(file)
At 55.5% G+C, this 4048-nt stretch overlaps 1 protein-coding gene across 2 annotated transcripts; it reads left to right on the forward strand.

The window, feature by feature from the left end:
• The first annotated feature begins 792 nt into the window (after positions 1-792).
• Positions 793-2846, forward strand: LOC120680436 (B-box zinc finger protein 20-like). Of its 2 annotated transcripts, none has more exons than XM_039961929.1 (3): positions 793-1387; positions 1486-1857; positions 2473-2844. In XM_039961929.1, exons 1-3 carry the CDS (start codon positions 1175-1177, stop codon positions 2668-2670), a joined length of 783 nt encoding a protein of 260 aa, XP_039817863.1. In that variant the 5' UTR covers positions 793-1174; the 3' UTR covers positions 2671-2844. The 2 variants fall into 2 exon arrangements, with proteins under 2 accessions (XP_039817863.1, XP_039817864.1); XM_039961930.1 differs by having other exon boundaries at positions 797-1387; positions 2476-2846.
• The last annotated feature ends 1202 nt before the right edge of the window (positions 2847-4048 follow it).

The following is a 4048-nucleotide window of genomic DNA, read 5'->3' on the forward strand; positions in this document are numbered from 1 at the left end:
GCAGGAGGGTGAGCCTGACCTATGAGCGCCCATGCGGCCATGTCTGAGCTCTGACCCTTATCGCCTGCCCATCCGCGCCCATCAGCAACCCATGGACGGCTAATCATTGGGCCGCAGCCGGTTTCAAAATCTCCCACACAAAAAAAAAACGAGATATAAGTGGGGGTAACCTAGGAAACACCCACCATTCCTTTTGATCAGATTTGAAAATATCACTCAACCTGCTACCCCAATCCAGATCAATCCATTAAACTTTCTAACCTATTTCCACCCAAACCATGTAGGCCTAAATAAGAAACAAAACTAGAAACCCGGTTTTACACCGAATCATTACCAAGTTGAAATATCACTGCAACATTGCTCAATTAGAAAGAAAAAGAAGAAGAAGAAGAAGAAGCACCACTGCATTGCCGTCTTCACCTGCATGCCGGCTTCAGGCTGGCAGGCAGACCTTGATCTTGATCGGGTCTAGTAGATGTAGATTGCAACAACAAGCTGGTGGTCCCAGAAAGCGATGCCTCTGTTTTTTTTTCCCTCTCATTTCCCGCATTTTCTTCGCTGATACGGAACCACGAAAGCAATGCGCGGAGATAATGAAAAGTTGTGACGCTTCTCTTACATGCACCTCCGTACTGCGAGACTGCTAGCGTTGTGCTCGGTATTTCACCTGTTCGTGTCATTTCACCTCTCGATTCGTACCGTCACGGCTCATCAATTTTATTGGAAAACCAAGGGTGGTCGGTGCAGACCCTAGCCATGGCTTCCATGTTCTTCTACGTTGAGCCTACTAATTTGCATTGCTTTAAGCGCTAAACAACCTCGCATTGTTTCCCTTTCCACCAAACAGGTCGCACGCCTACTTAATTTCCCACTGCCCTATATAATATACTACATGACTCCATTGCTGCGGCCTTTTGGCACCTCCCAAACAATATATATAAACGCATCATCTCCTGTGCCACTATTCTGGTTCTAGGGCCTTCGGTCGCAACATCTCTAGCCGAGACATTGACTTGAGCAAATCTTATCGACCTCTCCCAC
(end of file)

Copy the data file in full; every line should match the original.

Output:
At 55.5% G+C, this 4048-nt stretch overlaps 1 protein-coding gene across 2 annotated transcripts; it reads left to right on the forward strand.

The window, feature by feature from the left end:
• The first annotated feature begins 792 nt into the window (after positions 1-792).
• Positions 793-2846, forward strand: LOC120680436 (B-box zinc finger protein 20-like). Of its 2 annotated transcripts, none has more exons than XM_039961929.1 (3): positions 793-1387; positions 1486-1857; positions 2473-2844. In XM_039961929.1, exons 1-3 carry the CDS (start codon positions 1175-1177, stop codon positions 2668-2670), a joined length of 783 nt encoding a protein of 260 aa, XP_039817863.1. In that variant the 5' UTR covers positions 793-1174; the 3' UTR covers positions 2671-2844. The 2 variants fall into 2 exon arrangements, with proteins under 2 accessions (XP_039817863.1, XP_039817864.1); XM_039961930.1 differs by having other exon boundaries at positions 797-1387; positions 2476-2846.
• The last annotated feature ends 1202 nt before the right edge of the window (positions 2847-4048 follow it).

The following is a 4048-nucleotide window of genomic DNA, read 5'->3' on the forward strand; positions in this document are numbered from 1 at the left end:
GCAGGAGGGTGAGCCTGACCTATGAGCGCCCATGCGGCCATGTCTGAGCTCTGACCCTTATCGCCTGCCCATCCGCGCCCATCAGCAACCCATGGACGGCTAATCATTGGGCCGCAGCCGGTTTCAAAATCTCCCACACAAAAAAAAAACGAGATATAAGTGGGGGTAACCTAGGAAACACCCACCATTCCTTTTGATCAGATTTGAAAATATCACTCAACCTGCTACCCCAATCCAGATCAATCCATTAAACTTTCTAACCTATTTCCACCCAAACCATGTAGGCCTAAATAAGAAACAAAACTAGAAACCCGGTTTTACACCGAATCATTACCAAGTTGAAATATCACTGCAACATTGCTCAATTAGAAAGAAAAAGAAGAAGAAGAAGAAGAAGCACCACTGCATTGCCGTCTTCACCTGCATGCCGGCTTCAGGCTGGCAGGCAGACCTTGATCTTGATCGGGTCTAGTAGATGTAGATTGCAACAACAAGCTGGTGGTCCCAGAAAGCGATGCCTCTGTTTTTTTTTCCCTCTCATTTCCCGCATTTTCTTCGCTGATACGGAACCACGAAAGCAATGCGCGGAGATAATGAAAAGTTGTGACGCTTCTCTTACATGCACCTCCGTACTGCGAGACTGCTAGCGTTGTGCTCGGTATTTCACCTGTTCGTGTCATTTCACCTCTCGATTCGTACCGTCACGGCTCATCAATTTTATTGGAAAACCAAGGGTGGTCGGTGCAGACCCTAGCCATGGCTTCCATGTTCTTCTACGTTGAGCCTACTAATTTGCATTGCTTTAAGCGCTAAACAACCTCGCATTGTTTCCCTTTCCACCAAACAGGTCGCACGCCTACTTAATTTCCCACTGCCCTATATAATATACTACATGACTCCATTGCTGCGGCCTTTTGGCACCTCCCAAACAATATATATAAACGCATCATCTCCTGTGCCACTATTCTGGTTCTAGGGCCTTCGGTCGCAACATCTCTAGCCGAGACATTGACTTGAGCAAATCTTATCGACCTCTCCCAC